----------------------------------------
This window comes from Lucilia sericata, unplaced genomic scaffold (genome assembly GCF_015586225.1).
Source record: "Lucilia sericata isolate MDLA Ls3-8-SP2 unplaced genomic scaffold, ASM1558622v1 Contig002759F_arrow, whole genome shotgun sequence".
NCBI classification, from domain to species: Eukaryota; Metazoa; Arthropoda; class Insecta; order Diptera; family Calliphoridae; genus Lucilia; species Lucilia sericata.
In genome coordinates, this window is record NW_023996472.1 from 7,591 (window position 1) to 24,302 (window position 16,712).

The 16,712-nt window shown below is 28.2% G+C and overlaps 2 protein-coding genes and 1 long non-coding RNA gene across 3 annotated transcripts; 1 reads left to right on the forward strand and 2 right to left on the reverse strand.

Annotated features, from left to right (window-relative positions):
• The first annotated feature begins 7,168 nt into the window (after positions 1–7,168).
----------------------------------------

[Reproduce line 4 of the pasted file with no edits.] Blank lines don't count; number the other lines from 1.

In genome coordinates, this window is record NW_023996472.1 from 7,591 (window position 1) to 24,302 (window position 16,712).